What do you guy's think, do you like luxury?
I mean I've got a fancy car.
Just went out and got a leather jacket.
Have the expensive pens, suits and all
I mean, I like luxury, but can it get over the top
(rembmer, without luxury, ther wouldn't be any juccuzi!)
luxary is great, but when does a luxary stop being a luxary and become mandatory?
And I don't mind it one bit.
I'll pay for luxury when it's worth it. Designer clothes? No thanks, Old Navy is just fine with me. But cheap earbuds versus Shure E2's? I'll take the Shures, even though they're much more expensive. You get what you pay for, unless it's just for a name.
but If you have too much Luxury, then you become Snob-ish. and nobody likes to see someone make an average or poor person become to the snobs eyes, a Second Class Citizen. Snobs think they are above all else. But when they fall, they fall the farthest.
also remember, "wanting is more than having"
You are totally entitled to whatever luxurires that you can afford.
By that I mean if you are disciplined, smart, and shrewd enough to earn a lot of money, then why should you NOT partake in the luxuries that you can afford? Owning private property is a given right and if you can own more than other people (luxuries) then more power to you! (i read someplace that some idiots belive that owning private property is theft from the people, how bizarrie.)
Now i am NOT for wanton destruction of your own private property just to flaunt it (aka the Viva La Bam show where Bam will blow up/destroy/whatever his material goods just so that he can increase his ratings and freak his mom out (hes always threatening to destroy his parents house)).
But still, if you can afford luxurys, why not run with them and get what you can afford? I can't afford much myself but I do afford myself some small things but if I could afford more, i would get more.
Also to me, Wal-Mart is normal, Old Navy is high-end designerish.
Don't ever feel guilty just because you own more material goods than some small third-world country, you are entitled to it!
If you buy Abercrombie at Goodwill, what does that make you??
Therein lies the contradiction!
Personally, as long as everything I own is cool/sexy/expensive and above all it all matches... I can live without the 'luxury' part.
But then, that depends on your definition of luxury.
I would say there is a *distinct* line between mere ownership of luxury and pursuing the fine things in life.
I would say luxury is paying lots of money for the best even though one doesn't really appreciate what sets it apart from the riff raff. Like someone who can't tell the difference between a 96kps mp3 and a CD buying the most expensive and high quality stereo equipment. On the other hand, some people who can't afford that high quality stereo equipment might save up for it for several years, if they can hear the difference and it's important to them. *That's* fine taste.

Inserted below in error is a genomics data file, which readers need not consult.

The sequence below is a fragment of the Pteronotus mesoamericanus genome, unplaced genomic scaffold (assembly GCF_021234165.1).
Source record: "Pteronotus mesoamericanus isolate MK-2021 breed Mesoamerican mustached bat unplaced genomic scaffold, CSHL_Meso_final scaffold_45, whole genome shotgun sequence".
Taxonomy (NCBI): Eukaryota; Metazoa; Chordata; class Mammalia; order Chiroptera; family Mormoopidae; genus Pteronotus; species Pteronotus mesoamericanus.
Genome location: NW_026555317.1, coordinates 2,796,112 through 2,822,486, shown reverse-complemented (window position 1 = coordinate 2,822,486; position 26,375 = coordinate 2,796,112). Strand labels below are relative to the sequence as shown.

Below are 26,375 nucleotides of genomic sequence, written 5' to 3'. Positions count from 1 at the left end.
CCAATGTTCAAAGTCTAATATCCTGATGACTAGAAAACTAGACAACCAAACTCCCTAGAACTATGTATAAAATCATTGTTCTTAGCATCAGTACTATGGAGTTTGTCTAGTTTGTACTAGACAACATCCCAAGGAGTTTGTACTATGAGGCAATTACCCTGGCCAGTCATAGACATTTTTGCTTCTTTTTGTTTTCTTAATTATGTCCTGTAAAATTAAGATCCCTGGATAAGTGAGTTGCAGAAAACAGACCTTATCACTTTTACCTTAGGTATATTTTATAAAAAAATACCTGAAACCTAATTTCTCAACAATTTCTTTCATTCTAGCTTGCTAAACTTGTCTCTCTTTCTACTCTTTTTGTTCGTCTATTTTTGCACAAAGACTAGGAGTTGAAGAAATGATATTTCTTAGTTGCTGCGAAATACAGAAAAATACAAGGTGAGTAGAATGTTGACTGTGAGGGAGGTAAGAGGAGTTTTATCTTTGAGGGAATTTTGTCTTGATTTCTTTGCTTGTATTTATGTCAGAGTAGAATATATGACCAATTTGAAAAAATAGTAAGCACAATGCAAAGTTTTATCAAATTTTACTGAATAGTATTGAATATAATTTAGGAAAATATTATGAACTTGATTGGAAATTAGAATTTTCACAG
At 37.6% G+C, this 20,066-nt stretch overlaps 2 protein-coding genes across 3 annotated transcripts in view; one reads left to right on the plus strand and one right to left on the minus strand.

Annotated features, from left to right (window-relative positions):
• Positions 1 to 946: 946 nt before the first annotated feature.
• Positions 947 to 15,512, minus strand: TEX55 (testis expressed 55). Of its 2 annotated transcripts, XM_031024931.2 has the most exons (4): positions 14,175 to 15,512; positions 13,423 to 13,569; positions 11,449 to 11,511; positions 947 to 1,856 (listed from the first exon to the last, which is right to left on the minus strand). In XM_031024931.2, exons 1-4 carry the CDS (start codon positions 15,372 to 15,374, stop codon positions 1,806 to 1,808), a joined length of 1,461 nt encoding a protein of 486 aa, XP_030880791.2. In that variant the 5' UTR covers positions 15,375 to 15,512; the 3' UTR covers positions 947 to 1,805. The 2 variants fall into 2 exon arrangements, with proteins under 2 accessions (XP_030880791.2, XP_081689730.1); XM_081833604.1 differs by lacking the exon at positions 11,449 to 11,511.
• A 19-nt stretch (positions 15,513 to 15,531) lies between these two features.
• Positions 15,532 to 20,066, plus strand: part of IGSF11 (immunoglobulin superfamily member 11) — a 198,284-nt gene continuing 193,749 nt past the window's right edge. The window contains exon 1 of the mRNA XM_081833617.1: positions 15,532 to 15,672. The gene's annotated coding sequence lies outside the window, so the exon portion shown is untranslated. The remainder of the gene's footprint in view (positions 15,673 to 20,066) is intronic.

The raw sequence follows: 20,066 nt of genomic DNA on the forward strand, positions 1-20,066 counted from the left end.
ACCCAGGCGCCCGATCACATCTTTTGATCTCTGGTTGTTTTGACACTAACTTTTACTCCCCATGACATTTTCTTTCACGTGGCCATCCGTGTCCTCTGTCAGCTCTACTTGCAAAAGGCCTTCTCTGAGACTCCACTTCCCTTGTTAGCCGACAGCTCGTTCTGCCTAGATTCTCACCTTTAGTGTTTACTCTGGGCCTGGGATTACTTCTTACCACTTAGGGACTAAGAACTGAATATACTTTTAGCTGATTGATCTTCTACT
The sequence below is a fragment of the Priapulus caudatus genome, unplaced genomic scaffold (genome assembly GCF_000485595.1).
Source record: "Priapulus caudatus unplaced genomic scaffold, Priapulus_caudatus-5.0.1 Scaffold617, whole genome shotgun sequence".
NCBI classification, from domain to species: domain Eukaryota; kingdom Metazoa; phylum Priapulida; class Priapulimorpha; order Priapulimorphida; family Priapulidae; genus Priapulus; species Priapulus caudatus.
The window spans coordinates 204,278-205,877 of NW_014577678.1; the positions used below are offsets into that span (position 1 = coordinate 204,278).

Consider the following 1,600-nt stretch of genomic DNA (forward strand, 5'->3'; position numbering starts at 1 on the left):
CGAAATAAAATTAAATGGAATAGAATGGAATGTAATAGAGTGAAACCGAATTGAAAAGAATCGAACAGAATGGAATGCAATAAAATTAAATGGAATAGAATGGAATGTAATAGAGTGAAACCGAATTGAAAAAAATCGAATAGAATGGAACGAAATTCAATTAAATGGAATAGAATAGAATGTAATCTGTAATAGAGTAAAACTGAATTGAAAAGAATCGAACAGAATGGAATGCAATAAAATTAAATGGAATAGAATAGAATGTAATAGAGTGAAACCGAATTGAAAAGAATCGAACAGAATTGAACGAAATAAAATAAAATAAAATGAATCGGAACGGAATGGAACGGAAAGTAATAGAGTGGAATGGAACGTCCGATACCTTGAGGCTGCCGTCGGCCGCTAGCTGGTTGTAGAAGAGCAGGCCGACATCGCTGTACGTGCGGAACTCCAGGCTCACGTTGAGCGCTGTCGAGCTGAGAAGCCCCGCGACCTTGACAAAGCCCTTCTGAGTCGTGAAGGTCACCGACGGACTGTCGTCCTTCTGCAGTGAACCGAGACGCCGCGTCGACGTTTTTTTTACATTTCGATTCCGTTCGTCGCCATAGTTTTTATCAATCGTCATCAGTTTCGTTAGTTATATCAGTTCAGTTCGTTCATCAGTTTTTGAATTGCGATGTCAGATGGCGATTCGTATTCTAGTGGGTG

Besides appreciation, I think peoples' perception of luxury is colored by whether the owner has earned it. It should affect the perception of the owner (people who earn something appreciate it more; or rather they spend their money on things they appreciate), but if they've never earned it, that's unlikely.
If you don't have a *sincere* appreciation of how a fine automobile drives, feels, and looks, and out of that appreciation you were willing to work, save, and spend on that basis, or if you don't sincerely appreciate the feel and look of a fine leather jacket (not just how it affects others perceptions about the wearer), then it's mindless materialism.
Of course, these are purely abstract concepts that exist more on a social level. In the real world, people can buy whatever they want. But if somebody is just going to waste money or something expensive just because they can afford it, that's just immature. If someone receives something luxurious without appreciating what makes it special or without appreciating the work that went into earning it, that's a waste.
I'm willing to spend more on good quality items, but I'm not really interested in something flashy for the purpose of declaring socioeconomic status. After all, there's always somebody richer than you who you are going to envy.
(This coming from a guy that just bought a nice set of Wüsthof knives.)
I agree with you. Also an interesting note about that idea of luxury is how my friend who loves great automobiles but can't afford much of anything went and bought a 92 q45 with high miles. He only paid 3700 for the car but the car when new was almost 40k. So he can drive around in his luxury performance car even though he bought it for less than a decent used Kia. Thats how i acquire my luxury items. I can't afford to buy a new laptop but someone gave me a broken dell alptop that had a smashed screen a year ago. I then replaced the screen and now i have my luxury item. I got my TiVo at a thrift store (i replaced the bad drive and its perfect now). I have a nice sony amp that i got at the thrift store, i replaced one of the power transistors on it and its good now too.
So yes, i have some luxury items but they were bought at pauper prices and i do appreciate what I have since i had to earn them in other ways (fixing them).
I live in a very nice house. My parents drive nice cars, etc... and I'm a computer geek. No problem with that. Most people at school, however, don't understand that my parents, although they could easily afford it, did NOT buy me my 12" PowerBook, or my iPod, or camera, or anything else technology. That's usually the case. I save for things. And in certain cases, I get a nice deal. Like, the PowerBook - new $1800, I bought mine refurb for $1100.